But time by itself doesn’t tell us what we’ve accomplished during our time on task.  To address this issue I’ve been working on something I call a cycle.  A cycle represents a completed task, or a completed step in a sequence of steps required to accomplish a goal.

A cycle will vary from domain to domain, and perhaps even within a domain.  So for example, Ganpati Kriya calls for eleven minutes of chanting, so one cycle of Ganpati Kriya is eleven minutes.  But Sat Kriya calls for 30 minutes of chanting, which I only do for five.  Five minutes of Sat Kriya translates into about 0.17 cycles.  My goal for a blog post is to write 250 words.  So if instead I write 300 words, those translate into 1.2 cycles.

While this method isn’t perfect, the two measures of time on task and number of cycles completed give me a better idea of how my practice is going than time by itself.

I want to know what kind of impact my practice is having on my physical and emotional health.  So I periodically measure my vital signs, and positivity ratio.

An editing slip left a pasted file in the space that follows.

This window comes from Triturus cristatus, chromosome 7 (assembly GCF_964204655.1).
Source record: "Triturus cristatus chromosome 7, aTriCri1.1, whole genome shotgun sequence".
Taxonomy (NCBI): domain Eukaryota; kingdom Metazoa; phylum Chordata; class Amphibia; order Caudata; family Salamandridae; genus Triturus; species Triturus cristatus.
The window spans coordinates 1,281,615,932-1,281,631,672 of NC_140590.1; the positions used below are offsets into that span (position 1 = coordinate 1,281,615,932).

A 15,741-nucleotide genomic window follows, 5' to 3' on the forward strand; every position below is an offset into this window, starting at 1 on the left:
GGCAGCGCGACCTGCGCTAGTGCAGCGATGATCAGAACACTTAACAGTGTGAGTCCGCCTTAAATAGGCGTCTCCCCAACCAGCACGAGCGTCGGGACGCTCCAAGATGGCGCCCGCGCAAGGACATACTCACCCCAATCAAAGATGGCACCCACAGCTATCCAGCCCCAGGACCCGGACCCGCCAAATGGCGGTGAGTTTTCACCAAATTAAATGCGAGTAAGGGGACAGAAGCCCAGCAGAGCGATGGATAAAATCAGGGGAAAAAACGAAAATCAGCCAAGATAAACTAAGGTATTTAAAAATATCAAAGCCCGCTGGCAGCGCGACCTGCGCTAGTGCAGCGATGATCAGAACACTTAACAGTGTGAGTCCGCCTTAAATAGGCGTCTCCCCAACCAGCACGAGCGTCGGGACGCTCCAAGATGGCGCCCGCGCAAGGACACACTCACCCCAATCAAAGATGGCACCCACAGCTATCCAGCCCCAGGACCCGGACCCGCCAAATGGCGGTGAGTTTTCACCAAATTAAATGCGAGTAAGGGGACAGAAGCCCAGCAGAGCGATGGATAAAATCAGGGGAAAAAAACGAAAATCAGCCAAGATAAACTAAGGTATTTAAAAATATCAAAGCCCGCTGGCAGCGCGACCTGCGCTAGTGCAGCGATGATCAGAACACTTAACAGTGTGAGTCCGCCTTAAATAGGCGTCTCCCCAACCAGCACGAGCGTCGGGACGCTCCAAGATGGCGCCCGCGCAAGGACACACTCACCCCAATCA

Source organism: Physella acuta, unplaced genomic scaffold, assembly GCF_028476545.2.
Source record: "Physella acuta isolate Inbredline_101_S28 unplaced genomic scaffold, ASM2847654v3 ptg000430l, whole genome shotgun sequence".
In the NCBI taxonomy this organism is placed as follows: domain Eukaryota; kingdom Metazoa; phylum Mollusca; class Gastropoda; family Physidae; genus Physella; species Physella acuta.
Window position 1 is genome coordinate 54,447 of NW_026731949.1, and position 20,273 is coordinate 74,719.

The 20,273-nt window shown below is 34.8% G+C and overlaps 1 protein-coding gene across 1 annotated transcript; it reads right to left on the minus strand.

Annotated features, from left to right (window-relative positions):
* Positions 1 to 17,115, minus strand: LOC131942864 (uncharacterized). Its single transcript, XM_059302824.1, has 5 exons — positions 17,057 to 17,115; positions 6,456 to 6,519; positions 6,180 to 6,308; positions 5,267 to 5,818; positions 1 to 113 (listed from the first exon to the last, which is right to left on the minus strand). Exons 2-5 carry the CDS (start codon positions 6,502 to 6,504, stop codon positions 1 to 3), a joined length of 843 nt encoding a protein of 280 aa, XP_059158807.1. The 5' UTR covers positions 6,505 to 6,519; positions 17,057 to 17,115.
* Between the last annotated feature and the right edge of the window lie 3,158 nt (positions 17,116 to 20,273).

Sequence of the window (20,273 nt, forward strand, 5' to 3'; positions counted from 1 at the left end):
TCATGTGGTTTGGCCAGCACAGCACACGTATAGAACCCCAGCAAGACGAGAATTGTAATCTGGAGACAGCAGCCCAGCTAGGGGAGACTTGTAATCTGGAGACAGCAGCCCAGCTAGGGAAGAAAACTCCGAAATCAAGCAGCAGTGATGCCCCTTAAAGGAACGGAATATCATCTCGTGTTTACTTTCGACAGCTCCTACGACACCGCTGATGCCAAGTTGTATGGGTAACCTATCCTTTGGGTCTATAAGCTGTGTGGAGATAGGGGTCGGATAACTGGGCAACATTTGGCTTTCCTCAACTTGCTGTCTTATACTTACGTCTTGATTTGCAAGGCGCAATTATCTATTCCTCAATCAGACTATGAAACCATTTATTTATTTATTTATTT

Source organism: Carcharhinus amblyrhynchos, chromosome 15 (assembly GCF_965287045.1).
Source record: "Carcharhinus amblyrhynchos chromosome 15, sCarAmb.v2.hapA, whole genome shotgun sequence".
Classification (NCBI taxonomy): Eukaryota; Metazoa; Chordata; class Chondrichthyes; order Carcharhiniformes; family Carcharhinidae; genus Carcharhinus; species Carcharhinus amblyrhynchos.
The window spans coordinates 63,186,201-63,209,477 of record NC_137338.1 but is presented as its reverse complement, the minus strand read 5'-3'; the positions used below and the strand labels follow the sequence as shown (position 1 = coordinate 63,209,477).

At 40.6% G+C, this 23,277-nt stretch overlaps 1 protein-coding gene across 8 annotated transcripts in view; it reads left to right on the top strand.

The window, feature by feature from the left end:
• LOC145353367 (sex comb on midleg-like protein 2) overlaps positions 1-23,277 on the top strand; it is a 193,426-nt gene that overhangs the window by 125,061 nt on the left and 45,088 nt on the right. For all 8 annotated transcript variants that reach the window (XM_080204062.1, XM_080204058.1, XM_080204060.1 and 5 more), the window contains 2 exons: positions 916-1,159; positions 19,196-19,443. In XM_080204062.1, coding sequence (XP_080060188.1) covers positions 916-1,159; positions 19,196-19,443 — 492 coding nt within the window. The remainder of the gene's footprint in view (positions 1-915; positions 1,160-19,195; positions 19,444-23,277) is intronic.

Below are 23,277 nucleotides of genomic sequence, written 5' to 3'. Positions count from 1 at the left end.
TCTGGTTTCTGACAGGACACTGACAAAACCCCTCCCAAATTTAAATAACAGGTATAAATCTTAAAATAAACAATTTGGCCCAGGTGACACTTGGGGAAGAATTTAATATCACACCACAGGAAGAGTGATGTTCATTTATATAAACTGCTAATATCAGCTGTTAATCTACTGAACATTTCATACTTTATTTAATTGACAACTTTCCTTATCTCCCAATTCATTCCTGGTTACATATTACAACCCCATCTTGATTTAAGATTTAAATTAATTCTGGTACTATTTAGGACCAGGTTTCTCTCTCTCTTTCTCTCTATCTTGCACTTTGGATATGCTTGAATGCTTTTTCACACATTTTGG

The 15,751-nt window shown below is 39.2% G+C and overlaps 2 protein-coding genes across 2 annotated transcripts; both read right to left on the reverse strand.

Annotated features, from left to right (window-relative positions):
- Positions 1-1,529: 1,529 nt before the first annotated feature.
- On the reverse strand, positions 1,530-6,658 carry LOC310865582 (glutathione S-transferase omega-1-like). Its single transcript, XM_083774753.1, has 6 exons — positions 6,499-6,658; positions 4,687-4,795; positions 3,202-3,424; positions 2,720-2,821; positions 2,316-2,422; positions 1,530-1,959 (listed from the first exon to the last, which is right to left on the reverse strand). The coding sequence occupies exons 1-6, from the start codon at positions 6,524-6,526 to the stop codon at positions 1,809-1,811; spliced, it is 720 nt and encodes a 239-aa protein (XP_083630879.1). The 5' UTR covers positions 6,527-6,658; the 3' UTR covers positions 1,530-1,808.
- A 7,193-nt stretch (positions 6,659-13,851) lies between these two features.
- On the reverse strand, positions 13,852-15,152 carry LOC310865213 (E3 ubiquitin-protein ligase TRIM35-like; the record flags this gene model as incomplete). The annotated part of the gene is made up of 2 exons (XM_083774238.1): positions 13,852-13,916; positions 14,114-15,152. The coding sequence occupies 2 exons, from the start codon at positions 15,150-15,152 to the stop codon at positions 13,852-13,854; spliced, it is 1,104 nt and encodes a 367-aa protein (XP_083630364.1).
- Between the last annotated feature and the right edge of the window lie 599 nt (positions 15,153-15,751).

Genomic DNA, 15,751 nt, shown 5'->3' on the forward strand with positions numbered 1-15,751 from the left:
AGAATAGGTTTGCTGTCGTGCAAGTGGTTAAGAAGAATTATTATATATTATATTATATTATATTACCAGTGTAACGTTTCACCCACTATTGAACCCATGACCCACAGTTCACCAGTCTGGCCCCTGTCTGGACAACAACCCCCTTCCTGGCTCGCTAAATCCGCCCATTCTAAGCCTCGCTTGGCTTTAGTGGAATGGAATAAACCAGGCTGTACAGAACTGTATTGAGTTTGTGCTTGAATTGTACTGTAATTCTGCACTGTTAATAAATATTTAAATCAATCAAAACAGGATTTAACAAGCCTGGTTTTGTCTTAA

To measure our financial health I periodically calculate a balance sheet, income statement, and cash flow statement.

These measurements are an attempt to gather feedback from my practice, to make my practice more deliberate, and to insure my practice is taking me in the direction intended.

The Game of Life

When I was a kid I enjoyed playing the game “Life.”  Looking back from beyond midlife, the game doesn’t seem to teach much about what matters to me now.

How do we play this game we all find ourselves in?  Most games have some sort of set up.  You get a piece, an avatar, which represents you on the board.  You may start the game with a certain amount of money, or maybe you roll the dice for certain talents or abilities.

Real life is like that.  We get dealt a hand we have no control over: our family, certain genetic talents and predispositions, where we grow up, etc.  Apparently much of our personality and character come from these genetic set points.

These set points, combined with the people who enter our life, like parents, teachers, and friends to a large extent determine the domains we choose to play in: athletics, music, science, religion, etc.